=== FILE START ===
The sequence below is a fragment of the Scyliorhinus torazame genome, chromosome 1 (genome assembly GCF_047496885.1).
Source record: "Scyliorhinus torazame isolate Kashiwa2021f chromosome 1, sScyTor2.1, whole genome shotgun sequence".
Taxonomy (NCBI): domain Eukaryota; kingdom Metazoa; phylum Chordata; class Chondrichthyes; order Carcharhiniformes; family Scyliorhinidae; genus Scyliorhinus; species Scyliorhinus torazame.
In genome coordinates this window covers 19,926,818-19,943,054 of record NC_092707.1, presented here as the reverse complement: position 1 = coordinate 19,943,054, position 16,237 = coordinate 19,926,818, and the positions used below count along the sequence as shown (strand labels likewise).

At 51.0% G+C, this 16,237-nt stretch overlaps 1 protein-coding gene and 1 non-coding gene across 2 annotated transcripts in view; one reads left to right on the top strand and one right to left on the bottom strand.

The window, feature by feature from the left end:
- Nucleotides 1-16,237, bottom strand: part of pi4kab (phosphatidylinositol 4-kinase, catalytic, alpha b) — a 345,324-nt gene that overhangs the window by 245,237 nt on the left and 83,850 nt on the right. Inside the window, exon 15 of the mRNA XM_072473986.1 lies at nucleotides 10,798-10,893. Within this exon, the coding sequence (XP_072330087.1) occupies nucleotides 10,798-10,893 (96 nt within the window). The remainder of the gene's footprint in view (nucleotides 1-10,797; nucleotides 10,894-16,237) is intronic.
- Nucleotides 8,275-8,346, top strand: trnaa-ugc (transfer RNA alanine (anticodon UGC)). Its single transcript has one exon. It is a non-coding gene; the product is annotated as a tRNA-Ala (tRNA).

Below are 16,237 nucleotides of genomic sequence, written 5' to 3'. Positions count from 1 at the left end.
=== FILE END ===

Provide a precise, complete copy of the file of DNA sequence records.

The sequence below is a fragment of the Scyliorhinus torazame genome, chromosome 1 (genome assembly GCF_047496885.1).
Source record: "Scyliorhinus torazame isolate Kashiwa2021f chromosome 1, sScyTor2.1, whole genome shotgun sequence".
Taxonomy (NCBI): domain Eukaryota; kingdom Metazoa; phylum Chordata; class Chondrichthyes; order Carcharhiniformes; family Scyliorhinidae; genus Scyliorhinus; species Scyliorhinus torazame.
In genome coordinates this window covers 19,926,818-19,943,054 of record NC_092707.1, presented here as the reverse complement: position 1 = coordinate 19,943,054, position 16,237 = coordinate 19,926,818, and the positions used below count along the sequence as shown (strand labels likewise).

At 51.0% G+C, this 16,237-nt stretch overlaps 1 protein-coding gene and 1 non-coding gene across 2 annotated transcripts in view; one reads left to right on the top strand and one right to left on the bottom strand.

The window, feature by feature from the left end:
- Nucleotides 1-16,237, bottom strand: part of pi4kab (phosphatidylinositol 4-kinase, catalytic, alpha b) — a 345,324-nt gene that overhangs the window by 245,237 nt on the left and 83,850 nt on the right. Inside the window, exon 15 of the mRNA XM_072473986.1 lies at nucleotides 10,798-10,893. Within this exon, the coding sequence (XP_072330087.1) occupies nucleotides 10,798-10,893 (96 nt within the window). The remainder of the gene's footprint in view (nucleotides 1-10,797; nucleotides 10,894-16,237) is intronic.
- Nucleotides 8,275-8,346, top strand: trnaa-ugc (transfer RNA alanine (anticodon UGC)). Its single transcript has one exon. It is a non-coding gene; the product is annotated as a tRNA-Ala (tRNA).

Below are 16,237 nucleotides of genomic sequence, written 5' to 3'. Positions count from 1 at the left end.